It’s part of Patty Kelly’s job to know the latest dangerous driving trends. Kelly works for State Farm Insurance, and she learned something surprising from the company's latest study. 

“What we found out is that older adults are getting smart phones at an increasing rate, first of all. And with that they are getting on the Internet and doing all those distracting behaviors almost as much as teenagers are," Kelly says. 

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Halloween Floods
1:03 pm
Fri January 3, 2014

Travis County Provides Tax Relief for Flood Victims

In this Nov. 4 photo, Maria Isabel Fabian tries to salvage an heirloom tablecloth from her flood-damaged home in Dove Springs. Fabian is one of over 600 who qualify for tax relief from Travis County.
Jorge Sanhueza-Lyon, KUT News

It is property tax season and, for the people affected by last October’s floods, there will be some relief. The disaster declaration Texas Governor Rick Perry signed in December means flood victims can have their properties re-assessed and can make their payments in installments.

The relief will be small, since it will only cover the months of November and December, but Travis County Tax Assessor Bruce Elfant said at a press conference today that, for over 600 properties, the relief means they’ll have a smaller tax payment.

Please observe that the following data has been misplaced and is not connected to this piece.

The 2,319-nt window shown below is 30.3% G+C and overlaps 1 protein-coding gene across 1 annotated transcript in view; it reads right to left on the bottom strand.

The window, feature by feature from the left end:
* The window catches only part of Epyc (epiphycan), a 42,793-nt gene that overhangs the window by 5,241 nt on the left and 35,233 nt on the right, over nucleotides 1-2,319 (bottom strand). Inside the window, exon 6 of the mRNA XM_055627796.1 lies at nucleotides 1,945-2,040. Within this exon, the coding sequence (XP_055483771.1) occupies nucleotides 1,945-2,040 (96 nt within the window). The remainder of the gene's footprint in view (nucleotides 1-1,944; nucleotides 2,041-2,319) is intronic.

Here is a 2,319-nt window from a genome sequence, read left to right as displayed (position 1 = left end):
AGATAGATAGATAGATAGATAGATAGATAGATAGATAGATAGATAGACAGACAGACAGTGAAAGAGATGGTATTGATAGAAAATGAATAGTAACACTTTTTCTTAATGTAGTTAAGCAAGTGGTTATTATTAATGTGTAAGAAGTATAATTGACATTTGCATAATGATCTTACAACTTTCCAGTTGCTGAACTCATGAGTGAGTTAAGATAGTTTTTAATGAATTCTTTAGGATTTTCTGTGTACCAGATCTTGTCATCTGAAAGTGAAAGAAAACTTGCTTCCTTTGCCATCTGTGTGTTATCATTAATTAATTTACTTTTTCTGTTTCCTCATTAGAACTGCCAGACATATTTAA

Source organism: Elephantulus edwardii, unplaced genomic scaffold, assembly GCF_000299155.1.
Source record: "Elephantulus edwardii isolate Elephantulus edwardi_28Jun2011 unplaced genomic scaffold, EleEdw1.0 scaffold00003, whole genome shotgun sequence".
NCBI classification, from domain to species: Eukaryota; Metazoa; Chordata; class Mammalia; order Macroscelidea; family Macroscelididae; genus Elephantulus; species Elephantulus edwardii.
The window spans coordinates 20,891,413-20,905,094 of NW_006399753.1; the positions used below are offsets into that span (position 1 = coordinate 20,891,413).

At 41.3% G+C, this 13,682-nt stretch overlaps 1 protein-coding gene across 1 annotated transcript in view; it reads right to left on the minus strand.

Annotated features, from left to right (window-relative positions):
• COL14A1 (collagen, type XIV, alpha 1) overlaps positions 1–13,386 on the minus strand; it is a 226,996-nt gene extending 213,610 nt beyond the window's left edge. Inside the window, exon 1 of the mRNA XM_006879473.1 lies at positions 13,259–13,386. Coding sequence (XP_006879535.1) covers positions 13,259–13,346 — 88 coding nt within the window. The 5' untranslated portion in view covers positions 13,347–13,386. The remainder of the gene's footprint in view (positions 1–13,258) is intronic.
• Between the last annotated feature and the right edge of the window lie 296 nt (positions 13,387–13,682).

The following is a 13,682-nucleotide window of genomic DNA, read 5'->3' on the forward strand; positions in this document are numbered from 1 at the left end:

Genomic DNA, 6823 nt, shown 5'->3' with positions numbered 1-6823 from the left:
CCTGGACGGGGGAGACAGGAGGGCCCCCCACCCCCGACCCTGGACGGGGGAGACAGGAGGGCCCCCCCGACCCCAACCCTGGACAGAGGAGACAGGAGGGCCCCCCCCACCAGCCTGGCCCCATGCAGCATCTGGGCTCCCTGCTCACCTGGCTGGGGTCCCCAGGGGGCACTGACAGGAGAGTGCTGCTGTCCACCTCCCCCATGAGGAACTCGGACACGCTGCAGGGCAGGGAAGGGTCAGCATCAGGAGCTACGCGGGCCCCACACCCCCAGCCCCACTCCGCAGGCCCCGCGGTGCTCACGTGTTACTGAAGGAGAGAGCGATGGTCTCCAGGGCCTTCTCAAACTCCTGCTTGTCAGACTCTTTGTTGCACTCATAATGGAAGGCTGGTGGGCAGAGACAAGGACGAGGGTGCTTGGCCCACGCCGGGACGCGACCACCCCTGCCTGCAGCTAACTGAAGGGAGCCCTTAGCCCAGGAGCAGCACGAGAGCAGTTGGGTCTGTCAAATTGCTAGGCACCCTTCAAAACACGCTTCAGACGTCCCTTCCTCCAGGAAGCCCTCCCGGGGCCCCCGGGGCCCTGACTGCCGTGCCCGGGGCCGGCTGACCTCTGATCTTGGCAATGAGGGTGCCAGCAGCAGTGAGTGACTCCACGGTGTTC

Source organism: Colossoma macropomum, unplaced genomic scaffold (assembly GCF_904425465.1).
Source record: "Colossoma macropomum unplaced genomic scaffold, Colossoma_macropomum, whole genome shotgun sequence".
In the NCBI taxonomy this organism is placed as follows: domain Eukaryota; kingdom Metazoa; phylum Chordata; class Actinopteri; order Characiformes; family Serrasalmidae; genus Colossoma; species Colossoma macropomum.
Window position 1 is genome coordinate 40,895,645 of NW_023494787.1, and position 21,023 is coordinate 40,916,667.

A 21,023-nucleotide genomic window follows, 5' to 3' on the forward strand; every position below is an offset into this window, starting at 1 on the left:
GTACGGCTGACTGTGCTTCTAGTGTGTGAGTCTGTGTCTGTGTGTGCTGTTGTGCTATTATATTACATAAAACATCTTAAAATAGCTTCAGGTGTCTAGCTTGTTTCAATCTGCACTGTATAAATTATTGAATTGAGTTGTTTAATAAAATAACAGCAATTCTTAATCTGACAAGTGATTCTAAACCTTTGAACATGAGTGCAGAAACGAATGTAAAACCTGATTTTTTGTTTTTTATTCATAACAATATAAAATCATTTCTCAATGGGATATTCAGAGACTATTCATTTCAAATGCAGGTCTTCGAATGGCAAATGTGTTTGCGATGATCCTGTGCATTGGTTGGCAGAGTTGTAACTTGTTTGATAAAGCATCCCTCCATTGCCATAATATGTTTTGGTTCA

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Halloween Floods
11:38 am
Fri January 3, 2014

With Help from the Community, Flood Survivors Celebrate the Holidays

Soledad Serrato was surprised this Christmas when strangers brought them a Christmas tree and presents for their children.

These days, the streets in the Onion Creek neighborhood look desolate.

Rows and rows of homes are still boarded up. But as you walk down the streets, you can see the occasional truck hauling construction materials and hear the clatter of recovery, as crews work to rebuild what was lost in the flooding over Halloween weekend last October.

While the cleanup efforts continue, and homes are rebuilt, over the holidays it was the giving spirit of strangers that really helped families get back to normal after the floods.

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Transportation
11:06 am
Fri December 20, 2013